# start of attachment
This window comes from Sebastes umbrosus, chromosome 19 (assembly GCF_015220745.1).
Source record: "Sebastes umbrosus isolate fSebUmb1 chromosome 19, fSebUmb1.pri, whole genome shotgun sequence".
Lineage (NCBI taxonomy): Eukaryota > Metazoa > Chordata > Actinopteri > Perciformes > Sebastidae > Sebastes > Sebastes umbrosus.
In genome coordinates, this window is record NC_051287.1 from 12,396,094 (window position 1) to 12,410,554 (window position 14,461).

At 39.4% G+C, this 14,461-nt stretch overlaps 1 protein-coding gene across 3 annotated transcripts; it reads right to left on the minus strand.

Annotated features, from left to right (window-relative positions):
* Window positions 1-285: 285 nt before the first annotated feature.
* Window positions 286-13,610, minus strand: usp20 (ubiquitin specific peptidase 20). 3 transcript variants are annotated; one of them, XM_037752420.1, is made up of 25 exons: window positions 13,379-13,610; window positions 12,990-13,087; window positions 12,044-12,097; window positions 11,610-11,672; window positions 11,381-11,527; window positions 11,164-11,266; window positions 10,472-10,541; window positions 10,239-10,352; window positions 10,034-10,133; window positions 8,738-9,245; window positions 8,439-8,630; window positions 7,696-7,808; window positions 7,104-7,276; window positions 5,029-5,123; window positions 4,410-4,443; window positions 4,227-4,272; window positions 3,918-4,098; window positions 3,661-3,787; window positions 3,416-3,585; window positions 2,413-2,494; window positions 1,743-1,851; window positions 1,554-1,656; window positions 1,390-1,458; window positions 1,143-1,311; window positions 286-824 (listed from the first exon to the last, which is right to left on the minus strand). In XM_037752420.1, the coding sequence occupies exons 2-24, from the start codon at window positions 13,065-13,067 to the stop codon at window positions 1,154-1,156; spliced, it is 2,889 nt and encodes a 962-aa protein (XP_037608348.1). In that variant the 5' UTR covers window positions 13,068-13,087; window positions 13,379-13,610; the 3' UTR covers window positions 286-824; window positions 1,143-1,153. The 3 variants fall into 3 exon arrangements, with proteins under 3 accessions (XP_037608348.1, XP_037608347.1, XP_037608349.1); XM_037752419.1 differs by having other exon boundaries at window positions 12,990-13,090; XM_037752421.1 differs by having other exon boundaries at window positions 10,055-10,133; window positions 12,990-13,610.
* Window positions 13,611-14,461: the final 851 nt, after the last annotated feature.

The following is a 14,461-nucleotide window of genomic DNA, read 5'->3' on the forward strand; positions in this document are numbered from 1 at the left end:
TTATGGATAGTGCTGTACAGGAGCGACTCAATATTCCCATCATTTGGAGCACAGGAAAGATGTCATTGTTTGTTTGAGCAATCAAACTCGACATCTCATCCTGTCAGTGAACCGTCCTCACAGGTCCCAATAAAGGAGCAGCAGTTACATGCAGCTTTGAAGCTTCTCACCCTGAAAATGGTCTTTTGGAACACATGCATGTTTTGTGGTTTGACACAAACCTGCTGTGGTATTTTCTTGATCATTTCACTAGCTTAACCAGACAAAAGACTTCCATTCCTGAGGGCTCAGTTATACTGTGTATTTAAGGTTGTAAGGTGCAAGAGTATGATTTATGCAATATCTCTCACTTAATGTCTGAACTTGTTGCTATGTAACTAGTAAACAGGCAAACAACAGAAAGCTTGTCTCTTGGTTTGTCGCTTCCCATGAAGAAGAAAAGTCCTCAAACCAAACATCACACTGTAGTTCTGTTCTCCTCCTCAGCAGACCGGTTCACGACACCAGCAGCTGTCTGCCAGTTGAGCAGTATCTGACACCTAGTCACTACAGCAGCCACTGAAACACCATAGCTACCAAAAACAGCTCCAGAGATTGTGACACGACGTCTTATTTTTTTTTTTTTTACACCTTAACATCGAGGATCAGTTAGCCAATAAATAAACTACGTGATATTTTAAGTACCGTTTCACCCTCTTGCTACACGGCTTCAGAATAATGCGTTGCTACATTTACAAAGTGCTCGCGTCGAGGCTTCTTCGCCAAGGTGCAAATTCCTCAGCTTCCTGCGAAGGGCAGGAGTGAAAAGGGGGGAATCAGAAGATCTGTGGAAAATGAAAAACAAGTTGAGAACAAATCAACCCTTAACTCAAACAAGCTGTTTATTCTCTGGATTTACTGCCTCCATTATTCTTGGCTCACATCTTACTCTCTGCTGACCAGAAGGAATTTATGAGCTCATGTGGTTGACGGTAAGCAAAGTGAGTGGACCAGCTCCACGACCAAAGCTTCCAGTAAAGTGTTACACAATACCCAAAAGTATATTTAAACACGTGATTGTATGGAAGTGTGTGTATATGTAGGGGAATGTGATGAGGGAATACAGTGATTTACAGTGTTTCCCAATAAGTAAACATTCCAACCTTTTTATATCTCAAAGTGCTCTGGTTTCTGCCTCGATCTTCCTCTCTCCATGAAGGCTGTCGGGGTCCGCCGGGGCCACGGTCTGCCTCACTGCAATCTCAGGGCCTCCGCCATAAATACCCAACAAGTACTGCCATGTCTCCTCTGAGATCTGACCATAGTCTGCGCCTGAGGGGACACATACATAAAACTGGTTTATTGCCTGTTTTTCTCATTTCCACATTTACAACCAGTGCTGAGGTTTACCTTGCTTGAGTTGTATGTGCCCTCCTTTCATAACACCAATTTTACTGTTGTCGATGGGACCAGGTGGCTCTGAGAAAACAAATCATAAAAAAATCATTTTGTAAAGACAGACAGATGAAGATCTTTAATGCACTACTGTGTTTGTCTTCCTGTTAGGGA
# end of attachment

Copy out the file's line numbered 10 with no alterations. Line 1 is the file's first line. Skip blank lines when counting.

The following is a 14,461-nucleotide window of genomic DNA, read 5'->3' on the forward strand; positions in this document are numbered from 1 at the left end: